The struggle that the mainstream media perhaps have in accepting WikiLeaks into their fold is that this approach calls into question the fundamental relationship between knowledge and power. WikiLeaks demands that journalism gives up its perceived entitlement to the ownership of information and positions the right to knowledge as belonging to us all. Traditional media is financially dependent on our dependency on them for information, this is unavoidably problematic despite the usefulness of mainstream media in terms of ease of access and availability. In reminding us of this tension and offering a viable alternative model, WikiLeaks encourages us to look beyond headline news to think critically and for ourselves.

WikiLeaks set out initially to release information with the intention that the public and journalists would work through it collaboratively and with vigour. What they found, however, and what they exercised in the release of the collateral murder video in 2010, was that information needs to be anchored to a context before people will engage with it:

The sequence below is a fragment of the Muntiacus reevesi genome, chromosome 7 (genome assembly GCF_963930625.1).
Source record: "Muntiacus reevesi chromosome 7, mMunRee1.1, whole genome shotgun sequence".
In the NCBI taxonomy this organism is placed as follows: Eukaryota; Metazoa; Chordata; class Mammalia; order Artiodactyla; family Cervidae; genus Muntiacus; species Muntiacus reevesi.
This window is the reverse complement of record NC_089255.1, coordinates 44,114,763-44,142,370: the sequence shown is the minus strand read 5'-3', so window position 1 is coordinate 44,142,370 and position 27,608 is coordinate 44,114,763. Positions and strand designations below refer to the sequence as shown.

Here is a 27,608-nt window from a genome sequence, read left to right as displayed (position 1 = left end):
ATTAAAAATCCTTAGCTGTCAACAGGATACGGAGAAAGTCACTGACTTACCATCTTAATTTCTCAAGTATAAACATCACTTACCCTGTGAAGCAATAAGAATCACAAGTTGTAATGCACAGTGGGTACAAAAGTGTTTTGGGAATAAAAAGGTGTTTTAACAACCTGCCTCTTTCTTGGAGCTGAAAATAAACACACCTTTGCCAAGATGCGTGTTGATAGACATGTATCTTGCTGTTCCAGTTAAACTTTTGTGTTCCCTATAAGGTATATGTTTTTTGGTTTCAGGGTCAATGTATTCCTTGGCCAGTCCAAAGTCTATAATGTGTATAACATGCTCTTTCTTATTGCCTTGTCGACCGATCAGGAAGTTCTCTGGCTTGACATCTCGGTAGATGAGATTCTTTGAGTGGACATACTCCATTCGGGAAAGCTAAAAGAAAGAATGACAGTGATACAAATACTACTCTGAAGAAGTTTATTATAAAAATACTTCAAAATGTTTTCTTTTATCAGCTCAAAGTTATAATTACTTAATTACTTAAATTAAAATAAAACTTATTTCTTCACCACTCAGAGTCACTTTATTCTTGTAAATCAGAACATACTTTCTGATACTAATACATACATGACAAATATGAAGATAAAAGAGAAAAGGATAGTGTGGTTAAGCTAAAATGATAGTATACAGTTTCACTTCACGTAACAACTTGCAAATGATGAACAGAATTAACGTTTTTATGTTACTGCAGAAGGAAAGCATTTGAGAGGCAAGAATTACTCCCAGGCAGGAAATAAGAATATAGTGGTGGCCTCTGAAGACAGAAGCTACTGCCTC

“….it was our hope that initially…. that if we just put it out there people would summarize it themselves. That, very interestingly, didn’t happen. Quite an extraordinary thing… our initial idea was that “look at all those people editing Wikipedia, look at all the junk that they’re working on. Surely if you them a fresh classified document about the human rights atrocities in Fallujah that the rest of the world has not seen before… surely all those people….and all those bloggers that are busy pontificating on the abuses in Iraq and Afghanistan and other countries and other human rights disasters who are complaining that they can only respond to the New York Times because they don’t have sources of their own, surely those people will step forward given fresh source material and do something.” No….very early on we understood from experiences like this that we would have to at least give summaries of the material we were releasing- at least summaries, to get people to pick it up, to get journalists to pick it up, to get them to dig deeper and if we didn’t have a summary to put the thing into context it would just fall into the gutter and never be seen again… cases where I have have understood the material is more complex, or other people in our group have understood the material is more complex, especially military material which has lots of acronyms you understand it is not even enough to do a summary you have to do an article or we have to liaise with other journalists to give the material to them on some sort of exclusive basis or semi-exclusive basis to get them to extract it into easily understandable human readable form. Otherwise it goes nowhere.”